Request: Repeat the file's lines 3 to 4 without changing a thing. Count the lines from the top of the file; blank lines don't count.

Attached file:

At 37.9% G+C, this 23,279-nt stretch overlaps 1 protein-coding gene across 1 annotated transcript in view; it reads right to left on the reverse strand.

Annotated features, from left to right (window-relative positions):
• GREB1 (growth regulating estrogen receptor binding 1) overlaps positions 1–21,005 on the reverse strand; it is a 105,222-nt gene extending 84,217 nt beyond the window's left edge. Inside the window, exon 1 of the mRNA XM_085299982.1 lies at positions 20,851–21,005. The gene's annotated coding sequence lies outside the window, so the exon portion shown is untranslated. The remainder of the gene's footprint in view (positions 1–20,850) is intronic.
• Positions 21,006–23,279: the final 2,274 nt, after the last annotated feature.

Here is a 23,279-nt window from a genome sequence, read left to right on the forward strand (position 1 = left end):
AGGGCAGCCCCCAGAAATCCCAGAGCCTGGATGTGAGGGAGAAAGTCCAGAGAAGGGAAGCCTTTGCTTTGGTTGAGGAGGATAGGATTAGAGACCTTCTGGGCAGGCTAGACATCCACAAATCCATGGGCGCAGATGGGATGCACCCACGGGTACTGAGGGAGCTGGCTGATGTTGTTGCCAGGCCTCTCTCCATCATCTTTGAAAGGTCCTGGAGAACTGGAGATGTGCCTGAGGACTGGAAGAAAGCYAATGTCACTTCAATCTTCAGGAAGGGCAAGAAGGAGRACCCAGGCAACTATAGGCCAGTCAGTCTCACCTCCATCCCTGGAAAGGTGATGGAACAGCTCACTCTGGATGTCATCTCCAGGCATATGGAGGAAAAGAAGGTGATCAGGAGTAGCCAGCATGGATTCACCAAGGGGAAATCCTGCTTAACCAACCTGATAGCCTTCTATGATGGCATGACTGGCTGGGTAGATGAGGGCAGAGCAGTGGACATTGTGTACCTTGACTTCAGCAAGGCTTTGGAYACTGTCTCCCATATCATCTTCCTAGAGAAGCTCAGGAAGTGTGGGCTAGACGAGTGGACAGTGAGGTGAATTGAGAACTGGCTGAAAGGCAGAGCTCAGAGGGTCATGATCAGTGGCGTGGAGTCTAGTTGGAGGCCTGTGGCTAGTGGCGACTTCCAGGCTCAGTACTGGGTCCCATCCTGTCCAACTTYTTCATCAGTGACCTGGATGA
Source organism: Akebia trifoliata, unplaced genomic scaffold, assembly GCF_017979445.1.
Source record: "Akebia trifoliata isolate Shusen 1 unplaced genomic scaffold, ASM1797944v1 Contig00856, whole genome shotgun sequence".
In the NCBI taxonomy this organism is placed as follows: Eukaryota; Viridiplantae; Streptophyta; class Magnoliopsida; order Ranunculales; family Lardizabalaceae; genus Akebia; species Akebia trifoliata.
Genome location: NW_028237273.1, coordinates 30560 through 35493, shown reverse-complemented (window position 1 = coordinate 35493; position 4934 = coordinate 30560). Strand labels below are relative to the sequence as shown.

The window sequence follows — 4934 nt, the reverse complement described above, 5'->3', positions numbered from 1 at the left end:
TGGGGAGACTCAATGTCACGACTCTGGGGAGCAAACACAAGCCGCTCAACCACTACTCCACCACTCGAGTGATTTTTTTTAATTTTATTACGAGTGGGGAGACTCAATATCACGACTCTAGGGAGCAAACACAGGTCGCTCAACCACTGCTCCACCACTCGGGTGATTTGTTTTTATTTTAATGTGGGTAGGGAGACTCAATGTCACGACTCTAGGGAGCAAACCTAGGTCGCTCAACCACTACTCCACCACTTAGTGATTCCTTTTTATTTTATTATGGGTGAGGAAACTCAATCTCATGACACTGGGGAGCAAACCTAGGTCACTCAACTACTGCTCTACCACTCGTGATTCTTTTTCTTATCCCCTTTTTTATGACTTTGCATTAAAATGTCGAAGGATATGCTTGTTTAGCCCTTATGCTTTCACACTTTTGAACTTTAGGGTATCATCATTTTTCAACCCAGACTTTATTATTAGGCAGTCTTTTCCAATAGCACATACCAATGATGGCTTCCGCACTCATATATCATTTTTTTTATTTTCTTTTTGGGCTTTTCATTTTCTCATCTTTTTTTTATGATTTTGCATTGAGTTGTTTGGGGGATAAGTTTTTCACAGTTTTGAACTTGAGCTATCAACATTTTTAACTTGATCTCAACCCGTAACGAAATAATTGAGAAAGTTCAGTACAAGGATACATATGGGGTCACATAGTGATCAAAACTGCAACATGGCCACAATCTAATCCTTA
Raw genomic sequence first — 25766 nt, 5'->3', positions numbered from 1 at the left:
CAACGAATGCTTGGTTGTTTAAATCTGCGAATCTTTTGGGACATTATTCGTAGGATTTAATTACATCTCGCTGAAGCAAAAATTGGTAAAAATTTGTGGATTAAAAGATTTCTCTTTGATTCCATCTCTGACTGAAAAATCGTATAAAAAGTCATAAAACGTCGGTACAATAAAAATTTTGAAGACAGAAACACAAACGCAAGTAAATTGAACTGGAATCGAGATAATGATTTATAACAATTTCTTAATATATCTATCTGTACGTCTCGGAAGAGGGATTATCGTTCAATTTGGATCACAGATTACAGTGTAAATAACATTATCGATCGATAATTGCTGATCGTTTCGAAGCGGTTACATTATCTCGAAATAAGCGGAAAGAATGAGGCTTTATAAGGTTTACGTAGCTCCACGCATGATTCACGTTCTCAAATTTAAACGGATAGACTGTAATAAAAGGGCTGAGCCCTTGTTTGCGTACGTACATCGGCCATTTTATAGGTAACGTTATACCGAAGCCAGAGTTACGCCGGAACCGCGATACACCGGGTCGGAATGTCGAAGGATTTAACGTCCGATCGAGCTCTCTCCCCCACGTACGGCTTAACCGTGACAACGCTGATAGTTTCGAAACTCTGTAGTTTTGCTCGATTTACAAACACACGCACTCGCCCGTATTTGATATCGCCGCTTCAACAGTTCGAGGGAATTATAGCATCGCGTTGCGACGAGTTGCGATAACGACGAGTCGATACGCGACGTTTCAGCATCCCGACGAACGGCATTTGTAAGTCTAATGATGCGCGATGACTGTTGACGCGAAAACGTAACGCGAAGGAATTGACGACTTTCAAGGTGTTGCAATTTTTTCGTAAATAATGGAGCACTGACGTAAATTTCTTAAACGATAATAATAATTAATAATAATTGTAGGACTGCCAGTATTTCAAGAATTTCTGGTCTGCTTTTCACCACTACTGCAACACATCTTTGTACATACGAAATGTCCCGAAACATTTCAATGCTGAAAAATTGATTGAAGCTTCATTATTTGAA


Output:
• GREB1 (growth regulating estrogen receptor binding 1) overlaps positions 1–21,005 on the reverse strand; it is a 105,222-nt gene extending 84,217 nt beyond the window's left edge. Inside the window, exon 1 of the mRNA XM_085299982.1 lies at positions 20,851–21,005. The gene's annotated coding sequence lies outside the window, so the exon portion shown is untranslated. The remainder of the gene's footprint in view (positions 1–20,850) is intronic.
• Positions 21,006–23,279: the final 2,274 nt, after the last annotated feature.